TEL AVIV (May. 16)
Maj. Ze’ev Gur-Arye, a German Jew who as Israel’s so-called “champagne spy” worked undercover for years in Egypt, died last week in Munich at the age of 72, following a long illness.
Gur-Arye, who assumed the name of Wolfgang Lutz during his years as an Israeli spy in Egypt, earned the sobriquets of the “champagne spy” and “the spy on the horse” because of the opulent lifestyle he led in Egypt, where he owned a ranch and riding school.
Posing as a rich German businessmen in Cairo in the early 1960s, Gur-Arye earned the confidence of high-level friends who unwittingly fed him with information about the activities of German rocket and missile scientists working for the Egyptian authorities.
Gur-Arye was born in Hamburg to the non-Jewish manager of the Hamburg Theater and his Jewish actress-wife. His fluent knowledge of German and his Hamburg accent, coupled with the fact that he had not been circumcised, enabled him later to pass as a German non-Jew.
When caught and charged with espionage in Egypt, he was thought to be a German citizen and therefore received a relatively short sentence.
If the Egyptian authorities had known he was an Israeli Jew and a major in the Israeli army, he would certainly have been sentenced to death.
Gur-Arye came to Palestine at the age of 12 and, while serving as a career officer in the army, was picked and trained for spy duties in Egypt.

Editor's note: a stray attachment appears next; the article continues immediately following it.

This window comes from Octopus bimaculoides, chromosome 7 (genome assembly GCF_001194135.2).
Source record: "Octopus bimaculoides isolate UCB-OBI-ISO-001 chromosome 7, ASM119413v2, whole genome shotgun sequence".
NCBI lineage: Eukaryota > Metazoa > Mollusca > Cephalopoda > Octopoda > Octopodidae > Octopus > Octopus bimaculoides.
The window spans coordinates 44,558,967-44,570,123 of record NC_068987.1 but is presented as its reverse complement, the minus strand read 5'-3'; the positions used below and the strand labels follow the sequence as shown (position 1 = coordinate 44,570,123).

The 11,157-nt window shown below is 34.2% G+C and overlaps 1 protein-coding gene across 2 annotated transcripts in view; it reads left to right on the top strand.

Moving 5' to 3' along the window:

His popular ranch in Egypt was frequented by both German scientists and senior Egyptian officers and government officials.
He was well-supplied with money and quickly became a social star. Frequently acting against standing orders by his spy masters in Israel, Gur-Arye married a German woman named Waltrude and recruited her to help him in his espionage duties without informing his supervisors.
After the couple’s release from jail in Egypt, they came to Israel via Europe.
The master spy tried to make a go at business, but having failed, he moved back to Germany, where his wife died some years ago.
For the past 12 years, Gur-Arye had lived with a West German journalist who cared for him when his health deteriorated seriously in the past few years.
According to Werner Meir, a German journalist who interviewed him shortly before his death last week, Gur-Arye kept his charm until the end. But the last words of the man generally regarded as one of the bravest of intelligence agents were “I’m scared.”